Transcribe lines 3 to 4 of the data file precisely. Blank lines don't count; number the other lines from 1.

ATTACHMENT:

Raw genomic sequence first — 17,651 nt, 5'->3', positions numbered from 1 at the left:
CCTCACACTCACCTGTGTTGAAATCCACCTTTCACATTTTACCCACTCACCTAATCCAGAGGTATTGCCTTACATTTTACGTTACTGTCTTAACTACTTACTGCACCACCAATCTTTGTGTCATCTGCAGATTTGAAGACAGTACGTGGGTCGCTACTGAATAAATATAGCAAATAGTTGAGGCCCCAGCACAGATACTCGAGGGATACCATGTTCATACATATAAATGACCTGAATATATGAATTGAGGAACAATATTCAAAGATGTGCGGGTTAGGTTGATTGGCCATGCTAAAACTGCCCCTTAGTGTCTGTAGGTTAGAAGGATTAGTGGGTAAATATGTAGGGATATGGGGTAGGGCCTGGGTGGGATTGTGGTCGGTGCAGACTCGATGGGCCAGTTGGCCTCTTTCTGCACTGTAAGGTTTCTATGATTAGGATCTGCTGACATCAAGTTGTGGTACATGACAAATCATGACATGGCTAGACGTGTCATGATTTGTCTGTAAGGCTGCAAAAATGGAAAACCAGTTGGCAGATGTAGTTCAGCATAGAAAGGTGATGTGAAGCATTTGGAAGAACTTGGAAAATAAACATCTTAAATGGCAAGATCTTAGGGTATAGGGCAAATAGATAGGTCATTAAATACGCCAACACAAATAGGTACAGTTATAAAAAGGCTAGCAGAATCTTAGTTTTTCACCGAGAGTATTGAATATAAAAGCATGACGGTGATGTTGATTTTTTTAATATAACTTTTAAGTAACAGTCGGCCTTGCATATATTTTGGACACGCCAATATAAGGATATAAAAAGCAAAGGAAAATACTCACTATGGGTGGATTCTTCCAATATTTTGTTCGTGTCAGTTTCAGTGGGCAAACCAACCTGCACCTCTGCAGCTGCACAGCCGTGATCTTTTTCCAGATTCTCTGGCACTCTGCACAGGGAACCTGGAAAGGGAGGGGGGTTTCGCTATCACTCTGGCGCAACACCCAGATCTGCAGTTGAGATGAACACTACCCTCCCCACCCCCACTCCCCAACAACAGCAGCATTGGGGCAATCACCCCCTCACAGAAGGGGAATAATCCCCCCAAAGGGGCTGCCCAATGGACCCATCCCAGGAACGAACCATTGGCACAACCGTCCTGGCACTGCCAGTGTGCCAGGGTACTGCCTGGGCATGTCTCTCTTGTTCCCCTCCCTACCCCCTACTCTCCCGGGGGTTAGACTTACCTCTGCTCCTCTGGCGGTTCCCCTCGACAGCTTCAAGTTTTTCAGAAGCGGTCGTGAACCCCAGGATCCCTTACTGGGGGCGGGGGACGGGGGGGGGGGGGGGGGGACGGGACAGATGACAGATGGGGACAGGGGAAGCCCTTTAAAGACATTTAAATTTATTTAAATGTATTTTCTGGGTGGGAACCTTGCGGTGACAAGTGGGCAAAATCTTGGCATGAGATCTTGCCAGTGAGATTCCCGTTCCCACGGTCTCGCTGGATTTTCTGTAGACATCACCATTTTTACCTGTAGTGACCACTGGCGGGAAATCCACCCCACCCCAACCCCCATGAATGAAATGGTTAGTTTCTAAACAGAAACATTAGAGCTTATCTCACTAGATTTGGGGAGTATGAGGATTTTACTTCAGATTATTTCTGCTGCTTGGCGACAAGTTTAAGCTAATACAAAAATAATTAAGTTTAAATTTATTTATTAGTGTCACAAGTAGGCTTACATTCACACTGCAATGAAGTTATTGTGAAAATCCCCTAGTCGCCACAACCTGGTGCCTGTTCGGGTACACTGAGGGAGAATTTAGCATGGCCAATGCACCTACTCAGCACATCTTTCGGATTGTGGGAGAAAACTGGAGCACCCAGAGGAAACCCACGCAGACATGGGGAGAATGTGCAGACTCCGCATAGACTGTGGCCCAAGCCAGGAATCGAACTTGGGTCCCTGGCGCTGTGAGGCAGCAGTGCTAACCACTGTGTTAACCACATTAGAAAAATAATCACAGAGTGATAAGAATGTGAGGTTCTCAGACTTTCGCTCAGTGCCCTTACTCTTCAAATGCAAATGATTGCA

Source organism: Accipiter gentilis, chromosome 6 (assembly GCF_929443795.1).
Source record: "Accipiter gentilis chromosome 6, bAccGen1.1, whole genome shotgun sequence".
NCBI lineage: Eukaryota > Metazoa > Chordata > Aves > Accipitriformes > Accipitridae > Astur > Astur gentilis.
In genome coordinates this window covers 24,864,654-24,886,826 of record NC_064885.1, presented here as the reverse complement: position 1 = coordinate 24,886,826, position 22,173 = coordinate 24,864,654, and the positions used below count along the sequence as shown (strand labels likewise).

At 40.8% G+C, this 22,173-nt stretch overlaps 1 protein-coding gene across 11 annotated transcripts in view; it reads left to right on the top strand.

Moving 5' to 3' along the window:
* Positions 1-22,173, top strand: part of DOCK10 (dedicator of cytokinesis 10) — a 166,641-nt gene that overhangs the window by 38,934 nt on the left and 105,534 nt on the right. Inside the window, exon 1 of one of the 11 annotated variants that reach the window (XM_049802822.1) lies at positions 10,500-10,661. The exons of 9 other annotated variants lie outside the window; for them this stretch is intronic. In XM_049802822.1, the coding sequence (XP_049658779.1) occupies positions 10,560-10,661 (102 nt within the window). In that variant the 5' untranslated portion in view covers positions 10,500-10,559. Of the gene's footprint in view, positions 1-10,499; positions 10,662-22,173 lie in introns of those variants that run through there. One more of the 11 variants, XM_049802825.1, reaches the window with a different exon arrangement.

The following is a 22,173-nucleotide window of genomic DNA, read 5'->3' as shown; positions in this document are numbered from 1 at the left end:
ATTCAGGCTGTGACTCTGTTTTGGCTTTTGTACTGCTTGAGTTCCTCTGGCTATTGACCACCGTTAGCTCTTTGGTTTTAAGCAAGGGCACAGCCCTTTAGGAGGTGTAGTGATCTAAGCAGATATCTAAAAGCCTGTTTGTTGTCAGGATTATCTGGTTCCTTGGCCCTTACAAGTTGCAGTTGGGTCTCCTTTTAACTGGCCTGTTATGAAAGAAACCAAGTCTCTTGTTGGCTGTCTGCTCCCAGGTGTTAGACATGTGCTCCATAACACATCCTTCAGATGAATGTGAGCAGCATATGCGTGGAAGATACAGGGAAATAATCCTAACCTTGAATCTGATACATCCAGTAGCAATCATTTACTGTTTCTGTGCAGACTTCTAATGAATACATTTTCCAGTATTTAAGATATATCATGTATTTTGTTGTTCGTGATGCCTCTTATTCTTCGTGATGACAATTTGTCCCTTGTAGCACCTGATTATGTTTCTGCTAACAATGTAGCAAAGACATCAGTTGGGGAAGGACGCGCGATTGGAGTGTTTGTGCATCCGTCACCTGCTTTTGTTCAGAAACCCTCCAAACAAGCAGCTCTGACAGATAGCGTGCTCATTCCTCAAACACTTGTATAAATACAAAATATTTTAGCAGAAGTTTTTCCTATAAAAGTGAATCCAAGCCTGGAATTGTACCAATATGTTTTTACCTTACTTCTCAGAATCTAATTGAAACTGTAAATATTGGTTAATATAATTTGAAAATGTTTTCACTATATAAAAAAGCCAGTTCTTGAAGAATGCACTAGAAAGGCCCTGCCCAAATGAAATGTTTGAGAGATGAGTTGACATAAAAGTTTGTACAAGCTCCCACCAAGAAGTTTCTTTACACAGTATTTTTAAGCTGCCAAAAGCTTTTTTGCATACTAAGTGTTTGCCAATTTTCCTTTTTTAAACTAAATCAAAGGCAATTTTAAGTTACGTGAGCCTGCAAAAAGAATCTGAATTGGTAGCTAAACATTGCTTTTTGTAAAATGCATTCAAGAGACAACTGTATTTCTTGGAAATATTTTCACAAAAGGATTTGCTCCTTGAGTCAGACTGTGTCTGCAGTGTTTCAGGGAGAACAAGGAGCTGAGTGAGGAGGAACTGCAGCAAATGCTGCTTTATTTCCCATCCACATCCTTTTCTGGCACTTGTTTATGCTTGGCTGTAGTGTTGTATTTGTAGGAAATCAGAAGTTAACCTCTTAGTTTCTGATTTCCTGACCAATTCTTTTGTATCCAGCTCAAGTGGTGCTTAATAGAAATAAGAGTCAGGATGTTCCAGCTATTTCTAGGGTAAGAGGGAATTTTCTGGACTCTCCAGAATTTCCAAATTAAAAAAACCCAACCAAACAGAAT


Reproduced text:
Source organism: Accipiter gentilis, chromosome 6 (assembly GCF_929443795.1).
Source record: "Accipiter gentilis chromosome 6, bAccGen1.1, whole genome shotgun sequence".